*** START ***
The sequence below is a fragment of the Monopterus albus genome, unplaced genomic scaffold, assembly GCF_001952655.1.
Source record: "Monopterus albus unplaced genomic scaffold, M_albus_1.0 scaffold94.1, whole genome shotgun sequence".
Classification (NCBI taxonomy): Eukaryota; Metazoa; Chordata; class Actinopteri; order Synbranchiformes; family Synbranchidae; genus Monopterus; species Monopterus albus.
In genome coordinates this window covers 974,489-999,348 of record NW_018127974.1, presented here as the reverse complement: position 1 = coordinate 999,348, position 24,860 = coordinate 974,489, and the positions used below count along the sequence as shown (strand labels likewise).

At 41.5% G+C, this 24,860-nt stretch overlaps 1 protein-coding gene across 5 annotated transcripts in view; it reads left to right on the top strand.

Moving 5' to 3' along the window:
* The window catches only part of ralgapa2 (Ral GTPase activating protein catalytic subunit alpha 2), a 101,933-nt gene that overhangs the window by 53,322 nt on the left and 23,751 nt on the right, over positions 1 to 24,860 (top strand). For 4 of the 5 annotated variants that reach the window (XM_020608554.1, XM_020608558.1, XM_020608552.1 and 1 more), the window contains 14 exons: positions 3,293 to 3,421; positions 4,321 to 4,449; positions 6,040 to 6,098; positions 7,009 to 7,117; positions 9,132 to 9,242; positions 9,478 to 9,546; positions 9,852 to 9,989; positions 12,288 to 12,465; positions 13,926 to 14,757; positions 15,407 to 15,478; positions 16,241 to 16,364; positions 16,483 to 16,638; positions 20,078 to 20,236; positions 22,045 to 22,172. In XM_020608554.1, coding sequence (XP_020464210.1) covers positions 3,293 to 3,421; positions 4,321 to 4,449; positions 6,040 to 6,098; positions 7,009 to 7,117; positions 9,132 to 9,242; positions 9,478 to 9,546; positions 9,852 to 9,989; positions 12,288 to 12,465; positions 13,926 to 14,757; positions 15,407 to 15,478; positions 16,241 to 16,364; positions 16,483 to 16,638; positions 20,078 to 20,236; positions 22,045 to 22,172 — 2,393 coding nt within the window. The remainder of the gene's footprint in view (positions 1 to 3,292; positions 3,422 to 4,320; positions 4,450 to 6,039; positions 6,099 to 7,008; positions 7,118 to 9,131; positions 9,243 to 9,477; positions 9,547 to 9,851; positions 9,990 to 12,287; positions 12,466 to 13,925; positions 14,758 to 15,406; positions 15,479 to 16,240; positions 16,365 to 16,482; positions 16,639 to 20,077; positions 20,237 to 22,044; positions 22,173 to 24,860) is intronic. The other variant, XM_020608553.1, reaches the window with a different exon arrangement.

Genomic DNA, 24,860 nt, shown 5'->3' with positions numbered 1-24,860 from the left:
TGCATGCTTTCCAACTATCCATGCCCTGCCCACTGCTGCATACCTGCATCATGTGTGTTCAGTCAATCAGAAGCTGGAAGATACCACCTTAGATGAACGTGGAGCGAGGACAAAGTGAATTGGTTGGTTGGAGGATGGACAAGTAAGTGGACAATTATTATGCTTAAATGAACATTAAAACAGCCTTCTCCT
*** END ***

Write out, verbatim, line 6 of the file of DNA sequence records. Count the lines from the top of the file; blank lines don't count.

Moving 5' to 3' along the window: